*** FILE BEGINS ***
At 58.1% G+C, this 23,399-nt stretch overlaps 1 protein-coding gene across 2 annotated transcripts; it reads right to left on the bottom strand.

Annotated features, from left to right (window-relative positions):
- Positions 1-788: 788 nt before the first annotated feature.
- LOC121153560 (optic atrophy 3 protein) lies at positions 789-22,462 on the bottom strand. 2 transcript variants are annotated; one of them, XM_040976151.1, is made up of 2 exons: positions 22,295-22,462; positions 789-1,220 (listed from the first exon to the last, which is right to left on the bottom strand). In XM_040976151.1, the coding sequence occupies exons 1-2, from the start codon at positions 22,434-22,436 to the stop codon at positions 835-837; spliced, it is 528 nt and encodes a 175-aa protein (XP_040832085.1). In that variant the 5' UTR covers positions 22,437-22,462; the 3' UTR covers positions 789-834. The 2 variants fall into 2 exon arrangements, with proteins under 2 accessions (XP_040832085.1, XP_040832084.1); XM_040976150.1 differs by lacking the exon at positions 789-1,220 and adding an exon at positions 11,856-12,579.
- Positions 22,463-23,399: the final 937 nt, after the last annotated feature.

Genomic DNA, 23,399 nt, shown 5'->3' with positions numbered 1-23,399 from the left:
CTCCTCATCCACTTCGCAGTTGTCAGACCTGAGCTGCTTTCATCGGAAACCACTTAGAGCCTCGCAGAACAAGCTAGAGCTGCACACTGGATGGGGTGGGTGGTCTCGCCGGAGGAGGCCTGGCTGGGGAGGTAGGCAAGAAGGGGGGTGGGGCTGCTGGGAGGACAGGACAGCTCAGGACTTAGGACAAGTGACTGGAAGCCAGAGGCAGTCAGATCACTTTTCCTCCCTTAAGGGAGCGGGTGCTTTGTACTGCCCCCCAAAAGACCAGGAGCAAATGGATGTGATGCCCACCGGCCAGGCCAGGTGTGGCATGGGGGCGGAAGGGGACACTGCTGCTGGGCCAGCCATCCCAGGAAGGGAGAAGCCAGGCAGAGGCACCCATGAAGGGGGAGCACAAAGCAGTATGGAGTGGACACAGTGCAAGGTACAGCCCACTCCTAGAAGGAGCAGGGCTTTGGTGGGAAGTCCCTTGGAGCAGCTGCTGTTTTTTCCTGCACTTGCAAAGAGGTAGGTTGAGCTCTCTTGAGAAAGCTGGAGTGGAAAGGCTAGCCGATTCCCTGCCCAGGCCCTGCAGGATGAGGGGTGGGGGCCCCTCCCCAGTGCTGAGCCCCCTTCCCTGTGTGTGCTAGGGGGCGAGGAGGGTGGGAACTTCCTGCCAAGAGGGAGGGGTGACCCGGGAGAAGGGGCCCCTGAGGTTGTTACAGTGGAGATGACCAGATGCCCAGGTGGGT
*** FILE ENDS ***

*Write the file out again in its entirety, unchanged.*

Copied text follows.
At 58.1% G+C, this 23,399-nt stretch overlaps 1 protein-coding gene across 2 annotated transcripts; it reads right to left on the bottom strand.

Annotated features, from left to right (window-relative positions):
- Positions 1-788: 788 nt before the first annotated feature.
- LOC121153560 (optic atrophy 3 protein) lies at positions 789-22,462 on the bottom strand. 2 transcript variants are annotated; one of them, XM_040976151.1, is made up of 2 exons: positions 22,295-22,462; positions 789-1,220 (listed from the first exon to the last, which is right to left on the bottom strand). In XM_040976151.1, the coding sequence occupies exons 1-2, from the start codon at positions 22,434-22,436 to the stop codon at positions 835-837; spliced, it is 528 nt and encodes a 175-aa protein (XP_040832085.1). In that variant the 5' UTR covers positions 22,437-22,462; the 3' UTR covers positions 789-834. The 2 variants fall into 2 exon arrangements, with proteins under 2 accessions (XP_040832085.1, XP_040832084.1); XM_040976150.1 differs by lacking the exon at positions 789-1,220 and adding an exon at positions 11,856-12,579.
- Positions 22,463-23,399: the final 937 nt, after the last annotated feature.

Genomic DNA, 23,399 nt, shown 5'->3' with positions numbered 1-23,399 from the left:
CTCCTCATCCACTTCGCAGTTGTCAGACCTGAGCTGCTTTCATCGGAAACCACTTAGAGCCTCGCAGAACAAGCTAGAGCTGCACACTGGATGGGGTGGGTGGTCTCGCCGGAGGAGGCCTGGCTGGGGAGGTAGGCAAGAAGGGGGGTGGGGCTGCTGGGAGGACAGGACAGCTCAGGACTTAGGACAAGTGACTGGAAGCCAGAGGCAGTCAGATCACTTTTCCTCCCTTAAGGGAGCGGGTGCTTTGTACTGCCCCCCAAAAGACCAGGAGCAAATGGATGTGATGCCCACCGGCCAGGCCAGGTGTGGCATGGGGGCGGAAGGGGACACTGCTGCTGGGCCAGCCATCCCAGGAAGGGAGAAGCCAGGCAGAGGCACCCATGAAGGGGGAGCACAAAGCAGTATGGAGTGGACACAGTGCAAGGTACAGCCCACTCCTAGAAGGAGCAGGGCTTTGGTGGGAAGTCCCTTGGAGCAGCTGCTGTTTTTTCCTGCACTTGCAAAGAGGTAGGTTGAGCTCTCTTGAGAAAGCTGGAGTGGAAAGGCTAGCCGATTCCCTGCCCAGGCCCTGCAGGATGAGGGGTGGGGGCCCCTCCCCAGTGCTGAGCCCCCTTCCCTGTGTGTGCTAGGGGGCGAGGAGGGTGGGAACTTCCTGCCAAGAGGGAGGGGTGACCCGGGAGAAGGGGCCCCTGAGGTTGTTACAGTGGAGATGACCAGATGCCCAGGTGGGT